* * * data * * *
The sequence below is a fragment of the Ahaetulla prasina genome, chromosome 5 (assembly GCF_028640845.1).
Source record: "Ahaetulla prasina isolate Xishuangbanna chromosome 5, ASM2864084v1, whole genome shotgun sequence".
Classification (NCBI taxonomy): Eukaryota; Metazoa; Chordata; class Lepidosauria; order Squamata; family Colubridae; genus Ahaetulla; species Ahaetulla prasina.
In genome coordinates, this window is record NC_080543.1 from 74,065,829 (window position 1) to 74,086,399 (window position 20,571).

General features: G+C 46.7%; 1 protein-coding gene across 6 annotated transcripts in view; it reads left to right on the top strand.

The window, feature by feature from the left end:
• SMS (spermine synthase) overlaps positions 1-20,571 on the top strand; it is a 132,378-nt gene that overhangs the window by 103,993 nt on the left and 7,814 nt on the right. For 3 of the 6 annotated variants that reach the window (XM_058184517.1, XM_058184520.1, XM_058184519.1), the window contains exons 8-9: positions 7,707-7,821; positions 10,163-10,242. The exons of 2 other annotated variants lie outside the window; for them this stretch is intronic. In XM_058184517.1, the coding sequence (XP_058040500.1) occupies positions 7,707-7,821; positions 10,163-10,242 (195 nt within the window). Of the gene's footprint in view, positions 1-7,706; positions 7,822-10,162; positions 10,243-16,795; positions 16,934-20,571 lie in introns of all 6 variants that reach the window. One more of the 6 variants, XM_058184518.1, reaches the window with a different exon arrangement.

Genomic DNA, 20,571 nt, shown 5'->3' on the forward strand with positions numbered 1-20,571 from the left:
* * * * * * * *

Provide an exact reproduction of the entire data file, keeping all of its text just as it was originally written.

The sequence below is a fragment of the Ahaetulla prasina genome, chromosome 5 (assembly GCF_028640845.1).
Source record: "Ahaetulla prasina isolate Xishuangbanna chromosome 5, ASM2864084v1, whole genome shotgun sequence".
Classification (NCBI taxonomy): Eukaryota; Metazoa; Chordata; class Lepidosauria; order Squamata; family Colubridae; genus Ahaetulla; species Ahaetulla prasina.
In genome coordinates, this window is record NC_080543.1 from 74,065,829 (window position 1) to 74,086,399 (window position 20,571).

General features: G+C 46.7%; 1 protein-coding gene across 6 annotated transcripts in view; it reads left to right on the top strand.

The window, feature by feature from the left end:
• SMS (spermine synthase) overlaps positions 1-20,571 on the top strand; it is a 132,378-nt gene that overhangs the window by 103,993 nt on the left and 7,814 nt on the right. For 3 of the 6 annotated variants that reach the window (XM_058184517.1, XM_058184520.1, XM_058184519.1), the window contains exons 8-9: positions 7,707-7,821; positions 10,163-10,242. The exons of 2 other annotated variants lie outside the window; for them this stretch is intronic. In XM_058184517.1, the coding sequence (XP_058040500.1) occupies positions 7,707-7,821; positions 10,163-10,242 (195 nt within the window). Of the gene's footprint in view, positions 1-7,706; positions 7,822-10,162; positions 10,243-16,795; positions 16,934-20,571 lie in introns of all 6 variants that reach the window. One more of the 6 variants, XM_058184518.1, reaches the window with a different exon arrangement.

Genomic DNA, 20,571 nt, shown 5'->3' on the forward strand with positions numbered 1-20,571 from the left: